I leave it to the social scientists for the explanation, but we are now mostly afraid of change rather than welcoming the Jetsons. Certainly, there is a fraction of us that are at the other end of the scale, but that scale is not even remotely in balance at the moment. The fascination with toys as exhibited by the generation now just coming online is not a counter balancing force just yet. Perhaps it might be with a little more changing of the guard.

    EV wise, everyone reading this site knows I’ve been driving a Mini E for a year now. It came along right when I was about to pull the trigger on a RAV4. I feel quite spoiled by it. I drive wherever I choose in my community and really don’t have to pay attention to anything other than getting the car washed. My home solar is quite substantial, and as a consequence, I’m “filling up” on the sun. Yes, all the early adopter caveats apply. I’m not denying them, but I have to say that the future of local transportation looks bright. Poor old Mad Max had to spend his life as a hunter-gatherer for gasoline. I’ll just keep on driving.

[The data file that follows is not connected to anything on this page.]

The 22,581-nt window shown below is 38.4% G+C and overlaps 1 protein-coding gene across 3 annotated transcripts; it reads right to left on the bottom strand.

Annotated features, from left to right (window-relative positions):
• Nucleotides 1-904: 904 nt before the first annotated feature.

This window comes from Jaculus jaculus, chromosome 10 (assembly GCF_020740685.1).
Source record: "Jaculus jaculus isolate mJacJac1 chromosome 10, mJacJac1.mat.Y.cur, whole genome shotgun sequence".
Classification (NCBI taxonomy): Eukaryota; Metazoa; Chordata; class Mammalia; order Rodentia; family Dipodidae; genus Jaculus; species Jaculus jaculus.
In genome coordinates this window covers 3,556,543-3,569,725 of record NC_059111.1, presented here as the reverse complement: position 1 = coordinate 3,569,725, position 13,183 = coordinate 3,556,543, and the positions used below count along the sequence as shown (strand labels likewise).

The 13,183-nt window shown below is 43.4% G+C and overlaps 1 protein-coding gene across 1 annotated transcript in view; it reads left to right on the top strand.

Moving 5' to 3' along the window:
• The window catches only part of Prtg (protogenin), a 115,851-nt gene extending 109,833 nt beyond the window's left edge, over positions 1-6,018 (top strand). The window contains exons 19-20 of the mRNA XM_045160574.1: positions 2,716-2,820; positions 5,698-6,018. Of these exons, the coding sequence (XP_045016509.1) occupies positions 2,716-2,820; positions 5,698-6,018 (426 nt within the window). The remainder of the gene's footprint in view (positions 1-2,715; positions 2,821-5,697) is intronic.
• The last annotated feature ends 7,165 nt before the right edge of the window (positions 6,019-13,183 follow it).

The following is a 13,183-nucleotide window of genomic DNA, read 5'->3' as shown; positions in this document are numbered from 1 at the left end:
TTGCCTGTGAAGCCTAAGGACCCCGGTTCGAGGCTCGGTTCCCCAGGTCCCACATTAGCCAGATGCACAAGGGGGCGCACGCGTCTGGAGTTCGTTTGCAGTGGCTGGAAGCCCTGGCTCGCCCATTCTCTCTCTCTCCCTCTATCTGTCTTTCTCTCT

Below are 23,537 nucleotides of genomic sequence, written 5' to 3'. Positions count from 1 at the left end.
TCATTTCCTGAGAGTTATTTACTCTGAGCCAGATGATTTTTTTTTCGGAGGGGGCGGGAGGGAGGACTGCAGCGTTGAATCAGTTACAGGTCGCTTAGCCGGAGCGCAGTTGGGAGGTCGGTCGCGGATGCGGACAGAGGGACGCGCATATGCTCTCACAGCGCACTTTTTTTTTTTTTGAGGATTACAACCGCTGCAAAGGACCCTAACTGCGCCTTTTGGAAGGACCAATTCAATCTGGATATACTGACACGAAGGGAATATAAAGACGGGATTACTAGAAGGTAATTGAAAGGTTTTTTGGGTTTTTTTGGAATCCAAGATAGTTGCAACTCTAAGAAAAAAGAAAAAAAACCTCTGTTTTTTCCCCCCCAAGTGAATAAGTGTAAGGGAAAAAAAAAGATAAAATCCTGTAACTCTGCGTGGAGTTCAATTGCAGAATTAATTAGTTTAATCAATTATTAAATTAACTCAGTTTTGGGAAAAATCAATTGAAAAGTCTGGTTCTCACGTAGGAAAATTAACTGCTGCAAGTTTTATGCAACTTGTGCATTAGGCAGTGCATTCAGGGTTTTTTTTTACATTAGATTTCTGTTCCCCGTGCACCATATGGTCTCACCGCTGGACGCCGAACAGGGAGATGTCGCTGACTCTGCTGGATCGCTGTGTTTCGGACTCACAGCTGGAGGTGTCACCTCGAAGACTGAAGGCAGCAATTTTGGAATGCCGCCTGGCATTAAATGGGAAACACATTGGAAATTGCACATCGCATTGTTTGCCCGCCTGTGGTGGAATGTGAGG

For the last few weeks, Nissan Leaf commercials have been hitting prime time. After “Who killed…” how many of us thought we’d be seeing major players in the auto industry pushing a pure electric?

    Oil companies are as Dan C mentioned, but he left out one part. They are fine with transitions to new lines of business as long as the circumstances are orchestrated that they get there first so as to nail down the cash cow. If you look at their pattern of resource acquisitions in recent times, you can see them placing their individual bets on where the USA is going. This week’s news cycle has them lobbying the senate for increased gasoline taxes. Hmmm.

  6. Andrew says:

    So Craig, it sounds like you are starting to believe that the “big” corporations (at least some of the automotive OEMS and utilities) are not actually devils. If that is correct — welcome to the real world. Now we need to work on your double-standard of calling the profit motivated green movement “good” while calling the profit motivated energy companies “bad.” What you should admit is that you really mean, “Those who support my cause are good and those who don’t are bad.” I hope you come to see the irony and error in your position.